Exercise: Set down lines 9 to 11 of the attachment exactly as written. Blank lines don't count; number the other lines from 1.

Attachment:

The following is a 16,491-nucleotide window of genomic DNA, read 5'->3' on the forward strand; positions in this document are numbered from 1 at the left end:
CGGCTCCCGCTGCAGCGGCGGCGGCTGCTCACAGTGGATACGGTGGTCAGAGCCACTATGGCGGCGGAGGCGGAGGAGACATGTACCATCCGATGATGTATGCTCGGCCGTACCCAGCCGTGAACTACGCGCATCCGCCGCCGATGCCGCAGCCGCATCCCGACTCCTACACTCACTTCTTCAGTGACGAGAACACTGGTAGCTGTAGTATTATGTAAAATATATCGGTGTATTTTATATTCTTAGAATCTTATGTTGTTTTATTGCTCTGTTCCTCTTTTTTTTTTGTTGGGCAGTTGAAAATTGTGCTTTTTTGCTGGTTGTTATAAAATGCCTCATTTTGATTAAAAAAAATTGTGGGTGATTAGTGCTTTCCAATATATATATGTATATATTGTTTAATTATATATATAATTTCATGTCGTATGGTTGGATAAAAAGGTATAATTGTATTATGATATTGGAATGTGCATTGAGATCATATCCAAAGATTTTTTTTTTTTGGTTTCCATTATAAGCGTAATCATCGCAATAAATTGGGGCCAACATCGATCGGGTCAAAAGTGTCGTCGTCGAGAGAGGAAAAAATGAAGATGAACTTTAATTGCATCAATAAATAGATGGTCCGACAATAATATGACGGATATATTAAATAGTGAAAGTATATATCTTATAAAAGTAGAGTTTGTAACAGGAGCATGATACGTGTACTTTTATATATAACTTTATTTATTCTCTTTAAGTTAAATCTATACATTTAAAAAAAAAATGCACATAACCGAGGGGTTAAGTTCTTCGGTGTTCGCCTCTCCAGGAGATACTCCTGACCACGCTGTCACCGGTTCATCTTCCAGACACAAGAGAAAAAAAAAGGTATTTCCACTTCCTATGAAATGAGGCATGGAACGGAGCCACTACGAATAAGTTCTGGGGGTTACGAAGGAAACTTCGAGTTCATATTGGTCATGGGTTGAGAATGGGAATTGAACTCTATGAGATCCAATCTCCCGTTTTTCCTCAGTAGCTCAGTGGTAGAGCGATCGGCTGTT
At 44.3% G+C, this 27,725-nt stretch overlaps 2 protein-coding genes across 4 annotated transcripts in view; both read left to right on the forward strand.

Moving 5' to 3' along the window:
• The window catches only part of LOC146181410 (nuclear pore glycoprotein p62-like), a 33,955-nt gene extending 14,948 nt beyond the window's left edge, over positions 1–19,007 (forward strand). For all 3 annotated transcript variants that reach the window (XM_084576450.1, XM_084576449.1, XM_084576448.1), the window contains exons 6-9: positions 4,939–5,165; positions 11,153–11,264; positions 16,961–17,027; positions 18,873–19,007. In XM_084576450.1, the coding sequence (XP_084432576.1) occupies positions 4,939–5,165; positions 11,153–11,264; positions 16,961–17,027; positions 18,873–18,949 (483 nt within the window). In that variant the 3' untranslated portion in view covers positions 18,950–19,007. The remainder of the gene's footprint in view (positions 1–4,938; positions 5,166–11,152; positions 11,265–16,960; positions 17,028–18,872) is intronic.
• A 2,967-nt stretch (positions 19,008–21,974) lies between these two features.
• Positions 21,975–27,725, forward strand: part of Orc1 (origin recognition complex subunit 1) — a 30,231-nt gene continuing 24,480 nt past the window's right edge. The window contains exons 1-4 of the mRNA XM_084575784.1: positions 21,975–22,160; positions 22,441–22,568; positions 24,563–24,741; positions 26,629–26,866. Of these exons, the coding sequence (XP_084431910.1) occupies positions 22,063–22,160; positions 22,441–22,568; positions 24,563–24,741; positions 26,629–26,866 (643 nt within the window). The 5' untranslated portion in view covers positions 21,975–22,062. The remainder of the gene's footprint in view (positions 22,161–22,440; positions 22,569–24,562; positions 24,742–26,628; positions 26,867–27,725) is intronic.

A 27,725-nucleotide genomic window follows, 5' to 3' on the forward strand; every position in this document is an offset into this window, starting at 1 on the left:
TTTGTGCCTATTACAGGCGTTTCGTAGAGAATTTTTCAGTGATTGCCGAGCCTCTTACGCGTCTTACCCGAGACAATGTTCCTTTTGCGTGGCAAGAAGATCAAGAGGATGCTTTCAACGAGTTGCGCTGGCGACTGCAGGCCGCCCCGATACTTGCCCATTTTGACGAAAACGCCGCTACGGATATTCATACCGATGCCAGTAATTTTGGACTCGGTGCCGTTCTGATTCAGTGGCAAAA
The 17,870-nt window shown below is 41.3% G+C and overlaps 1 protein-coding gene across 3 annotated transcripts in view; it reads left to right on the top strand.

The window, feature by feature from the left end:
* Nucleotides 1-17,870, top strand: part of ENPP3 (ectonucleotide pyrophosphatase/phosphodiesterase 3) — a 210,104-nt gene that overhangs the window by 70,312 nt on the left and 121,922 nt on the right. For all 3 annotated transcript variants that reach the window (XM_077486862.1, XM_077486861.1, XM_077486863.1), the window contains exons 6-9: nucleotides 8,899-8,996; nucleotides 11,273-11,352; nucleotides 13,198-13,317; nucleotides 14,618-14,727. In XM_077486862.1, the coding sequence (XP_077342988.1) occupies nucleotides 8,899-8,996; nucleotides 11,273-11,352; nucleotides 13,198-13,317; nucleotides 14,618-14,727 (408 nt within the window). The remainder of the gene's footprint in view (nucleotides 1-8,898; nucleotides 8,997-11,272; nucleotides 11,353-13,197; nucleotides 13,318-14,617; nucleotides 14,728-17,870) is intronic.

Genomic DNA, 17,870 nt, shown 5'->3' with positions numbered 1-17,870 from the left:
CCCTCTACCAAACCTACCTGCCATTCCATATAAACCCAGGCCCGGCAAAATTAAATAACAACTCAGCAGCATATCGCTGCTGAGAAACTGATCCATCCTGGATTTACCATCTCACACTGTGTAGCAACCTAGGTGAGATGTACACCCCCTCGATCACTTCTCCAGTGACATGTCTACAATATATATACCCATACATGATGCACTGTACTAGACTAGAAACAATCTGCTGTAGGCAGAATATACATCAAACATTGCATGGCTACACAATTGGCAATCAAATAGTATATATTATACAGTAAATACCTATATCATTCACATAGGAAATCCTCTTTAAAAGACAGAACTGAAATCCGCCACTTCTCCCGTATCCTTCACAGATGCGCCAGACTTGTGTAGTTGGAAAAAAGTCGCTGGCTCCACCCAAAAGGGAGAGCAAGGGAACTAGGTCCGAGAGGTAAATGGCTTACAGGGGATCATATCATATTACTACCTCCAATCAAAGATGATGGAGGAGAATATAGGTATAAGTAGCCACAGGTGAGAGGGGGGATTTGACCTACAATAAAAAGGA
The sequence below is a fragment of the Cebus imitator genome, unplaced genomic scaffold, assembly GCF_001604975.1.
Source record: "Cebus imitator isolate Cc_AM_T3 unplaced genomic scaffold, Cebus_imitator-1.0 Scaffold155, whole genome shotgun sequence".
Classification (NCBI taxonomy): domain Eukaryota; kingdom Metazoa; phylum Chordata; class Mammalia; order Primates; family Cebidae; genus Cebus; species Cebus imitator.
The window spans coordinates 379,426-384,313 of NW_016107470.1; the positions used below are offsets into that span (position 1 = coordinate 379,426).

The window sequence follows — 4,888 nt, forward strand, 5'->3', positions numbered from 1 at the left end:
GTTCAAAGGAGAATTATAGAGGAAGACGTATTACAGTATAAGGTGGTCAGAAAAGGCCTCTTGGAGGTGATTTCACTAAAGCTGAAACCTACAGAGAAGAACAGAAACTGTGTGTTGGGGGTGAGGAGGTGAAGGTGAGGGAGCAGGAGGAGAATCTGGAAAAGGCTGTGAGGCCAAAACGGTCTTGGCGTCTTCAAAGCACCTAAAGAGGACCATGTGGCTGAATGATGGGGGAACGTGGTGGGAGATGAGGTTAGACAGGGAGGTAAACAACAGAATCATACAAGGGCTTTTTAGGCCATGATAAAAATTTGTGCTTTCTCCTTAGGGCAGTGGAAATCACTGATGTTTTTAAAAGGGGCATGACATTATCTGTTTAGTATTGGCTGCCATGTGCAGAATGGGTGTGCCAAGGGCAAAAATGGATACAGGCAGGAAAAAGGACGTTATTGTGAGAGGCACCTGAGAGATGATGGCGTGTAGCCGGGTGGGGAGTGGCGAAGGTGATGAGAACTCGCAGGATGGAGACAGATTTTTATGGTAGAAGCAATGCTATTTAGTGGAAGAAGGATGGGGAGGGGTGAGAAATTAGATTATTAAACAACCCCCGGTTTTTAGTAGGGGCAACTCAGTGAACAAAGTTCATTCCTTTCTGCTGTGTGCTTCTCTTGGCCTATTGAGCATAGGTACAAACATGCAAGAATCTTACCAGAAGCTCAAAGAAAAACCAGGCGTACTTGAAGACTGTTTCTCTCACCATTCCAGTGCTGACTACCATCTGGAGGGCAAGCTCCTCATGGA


TTTGTGCCTATTACAGGCGTTTCGTAGAGAATTTTTCAGTGATTGCCGAGCCTCTTACGCGTCTTACCCGAGACAATGTTCCTTTTGCGTGGCAAGAAGATCAAGAGGATGCTTTCAACGAGTTGCGCTGGCGACTGCAGGCCGCCCCGATACTTGCCCATTTTGACGAAAACGCCGCTACGGATATTCATACCGATGCCAGTAATTTTGGACTCGGTGCCGTTCTGATTCAGTGGCAAAA
The 17,870-nt window shown below is 41.3% G+C and overlaps 1 protein-coding gene across 3 annotated transcripts in view; it reads left to right on the top strand.

The window, feature by feature from the left end: